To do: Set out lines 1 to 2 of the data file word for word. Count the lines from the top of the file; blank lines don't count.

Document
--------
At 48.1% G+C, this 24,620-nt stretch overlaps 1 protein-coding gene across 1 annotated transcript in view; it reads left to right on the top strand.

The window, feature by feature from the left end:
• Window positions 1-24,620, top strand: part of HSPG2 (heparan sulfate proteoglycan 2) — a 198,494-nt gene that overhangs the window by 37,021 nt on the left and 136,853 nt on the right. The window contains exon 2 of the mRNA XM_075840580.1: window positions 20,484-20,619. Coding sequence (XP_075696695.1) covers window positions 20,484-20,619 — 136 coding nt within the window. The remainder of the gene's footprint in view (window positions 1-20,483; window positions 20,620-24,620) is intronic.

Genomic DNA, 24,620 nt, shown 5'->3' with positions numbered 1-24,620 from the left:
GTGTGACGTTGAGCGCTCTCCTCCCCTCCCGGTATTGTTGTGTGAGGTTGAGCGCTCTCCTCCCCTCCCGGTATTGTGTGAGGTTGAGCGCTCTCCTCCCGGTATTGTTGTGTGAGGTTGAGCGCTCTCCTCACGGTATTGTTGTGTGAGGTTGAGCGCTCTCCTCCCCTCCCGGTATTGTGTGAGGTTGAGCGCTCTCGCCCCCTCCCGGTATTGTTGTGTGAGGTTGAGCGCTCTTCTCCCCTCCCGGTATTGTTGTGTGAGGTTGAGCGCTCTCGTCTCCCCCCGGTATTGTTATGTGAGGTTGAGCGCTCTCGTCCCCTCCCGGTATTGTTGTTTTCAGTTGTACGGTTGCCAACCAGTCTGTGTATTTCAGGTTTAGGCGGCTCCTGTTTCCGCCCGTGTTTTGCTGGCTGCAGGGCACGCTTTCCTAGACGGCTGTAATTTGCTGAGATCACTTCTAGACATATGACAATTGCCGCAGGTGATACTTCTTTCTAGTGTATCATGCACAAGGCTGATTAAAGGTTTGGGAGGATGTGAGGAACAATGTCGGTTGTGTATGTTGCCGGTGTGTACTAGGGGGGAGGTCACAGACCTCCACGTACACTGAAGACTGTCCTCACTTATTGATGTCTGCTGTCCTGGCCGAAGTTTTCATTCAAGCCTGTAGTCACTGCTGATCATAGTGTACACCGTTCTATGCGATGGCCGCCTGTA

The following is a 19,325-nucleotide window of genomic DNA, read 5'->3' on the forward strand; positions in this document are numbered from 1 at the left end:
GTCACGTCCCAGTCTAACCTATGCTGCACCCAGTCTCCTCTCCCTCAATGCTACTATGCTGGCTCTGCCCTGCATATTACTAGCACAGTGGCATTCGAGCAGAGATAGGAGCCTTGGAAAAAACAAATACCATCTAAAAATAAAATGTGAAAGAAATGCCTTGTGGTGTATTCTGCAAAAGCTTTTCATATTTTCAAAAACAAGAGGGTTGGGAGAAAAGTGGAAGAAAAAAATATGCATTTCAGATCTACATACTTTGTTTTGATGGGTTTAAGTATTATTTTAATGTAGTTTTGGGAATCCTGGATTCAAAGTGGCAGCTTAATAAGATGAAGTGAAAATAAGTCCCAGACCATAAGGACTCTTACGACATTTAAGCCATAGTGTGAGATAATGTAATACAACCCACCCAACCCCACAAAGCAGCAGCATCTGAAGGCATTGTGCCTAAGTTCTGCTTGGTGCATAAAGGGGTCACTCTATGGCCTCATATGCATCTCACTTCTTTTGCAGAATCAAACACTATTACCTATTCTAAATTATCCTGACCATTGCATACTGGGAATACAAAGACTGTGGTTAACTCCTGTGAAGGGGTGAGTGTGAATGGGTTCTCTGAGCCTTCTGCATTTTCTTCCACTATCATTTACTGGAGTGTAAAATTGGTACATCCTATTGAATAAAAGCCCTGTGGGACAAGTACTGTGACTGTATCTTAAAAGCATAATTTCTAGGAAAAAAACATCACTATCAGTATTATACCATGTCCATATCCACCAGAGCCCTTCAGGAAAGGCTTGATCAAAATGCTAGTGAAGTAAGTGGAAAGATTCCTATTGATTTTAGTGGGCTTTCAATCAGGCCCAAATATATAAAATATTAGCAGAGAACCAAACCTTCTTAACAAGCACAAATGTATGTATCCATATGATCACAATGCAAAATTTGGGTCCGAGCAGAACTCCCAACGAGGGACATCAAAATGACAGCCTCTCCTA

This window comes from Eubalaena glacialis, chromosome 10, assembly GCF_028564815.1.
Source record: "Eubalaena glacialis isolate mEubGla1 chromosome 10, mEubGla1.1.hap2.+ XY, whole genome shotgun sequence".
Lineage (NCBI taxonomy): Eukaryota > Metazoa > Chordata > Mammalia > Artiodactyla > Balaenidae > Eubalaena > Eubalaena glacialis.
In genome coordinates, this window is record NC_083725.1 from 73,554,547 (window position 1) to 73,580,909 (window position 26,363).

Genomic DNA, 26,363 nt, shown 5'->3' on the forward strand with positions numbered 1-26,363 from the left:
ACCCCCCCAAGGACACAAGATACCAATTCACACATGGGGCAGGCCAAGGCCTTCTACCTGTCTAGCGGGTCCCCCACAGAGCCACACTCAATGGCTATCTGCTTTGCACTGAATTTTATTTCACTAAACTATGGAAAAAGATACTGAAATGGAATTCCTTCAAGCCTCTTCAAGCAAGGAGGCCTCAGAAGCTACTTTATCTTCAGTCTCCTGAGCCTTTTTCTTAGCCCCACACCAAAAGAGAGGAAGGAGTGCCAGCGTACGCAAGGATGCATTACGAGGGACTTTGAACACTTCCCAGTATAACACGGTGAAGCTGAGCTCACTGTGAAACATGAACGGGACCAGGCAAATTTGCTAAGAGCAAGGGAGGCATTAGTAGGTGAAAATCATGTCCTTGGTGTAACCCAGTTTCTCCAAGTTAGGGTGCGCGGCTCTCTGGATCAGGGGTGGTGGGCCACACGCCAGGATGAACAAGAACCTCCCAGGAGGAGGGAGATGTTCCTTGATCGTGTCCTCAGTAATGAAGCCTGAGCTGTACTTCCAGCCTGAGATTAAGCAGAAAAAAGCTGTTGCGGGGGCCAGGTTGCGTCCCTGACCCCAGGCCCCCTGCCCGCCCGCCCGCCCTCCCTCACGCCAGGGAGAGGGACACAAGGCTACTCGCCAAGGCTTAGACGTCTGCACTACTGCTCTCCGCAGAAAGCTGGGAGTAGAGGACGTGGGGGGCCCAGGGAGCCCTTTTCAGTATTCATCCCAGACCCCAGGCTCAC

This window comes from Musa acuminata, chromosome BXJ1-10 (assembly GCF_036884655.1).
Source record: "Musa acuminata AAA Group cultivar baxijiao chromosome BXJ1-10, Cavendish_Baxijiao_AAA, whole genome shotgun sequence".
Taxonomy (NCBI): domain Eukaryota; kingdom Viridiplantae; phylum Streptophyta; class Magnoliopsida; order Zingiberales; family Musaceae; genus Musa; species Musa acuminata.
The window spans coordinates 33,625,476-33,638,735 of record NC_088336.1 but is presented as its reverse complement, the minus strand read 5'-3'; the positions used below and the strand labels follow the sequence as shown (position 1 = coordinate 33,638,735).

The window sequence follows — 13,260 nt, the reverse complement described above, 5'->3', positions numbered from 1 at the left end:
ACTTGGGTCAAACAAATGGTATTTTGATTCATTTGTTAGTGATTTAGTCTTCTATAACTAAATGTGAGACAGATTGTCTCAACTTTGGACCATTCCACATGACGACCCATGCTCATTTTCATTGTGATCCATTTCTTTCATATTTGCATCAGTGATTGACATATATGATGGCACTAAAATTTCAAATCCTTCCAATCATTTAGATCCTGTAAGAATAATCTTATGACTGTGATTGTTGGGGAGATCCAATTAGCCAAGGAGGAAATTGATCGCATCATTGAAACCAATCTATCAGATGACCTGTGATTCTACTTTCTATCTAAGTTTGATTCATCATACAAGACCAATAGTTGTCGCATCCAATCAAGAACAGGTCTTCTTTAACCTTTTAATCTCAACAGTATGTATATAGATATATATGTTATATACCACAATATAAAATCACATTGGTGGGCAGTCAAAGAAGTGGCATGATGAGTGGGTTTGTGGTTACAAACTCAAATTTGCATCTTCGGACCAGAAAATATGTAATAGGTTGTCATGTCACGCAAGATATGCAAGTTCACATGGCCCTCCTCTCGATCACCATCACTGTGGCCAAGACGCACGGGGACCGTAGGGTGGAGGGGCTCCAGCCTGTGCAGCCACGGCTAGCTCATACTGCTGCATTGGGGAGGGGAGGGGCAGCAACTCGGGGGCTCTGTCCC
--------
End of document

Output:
At 48.1% G+C, this 24,620-nt stretch overlaps 1 protein-coding gene across 1 annotated transcript in view; it reads left to right on the top strand.

The window, feature by feature from the left end: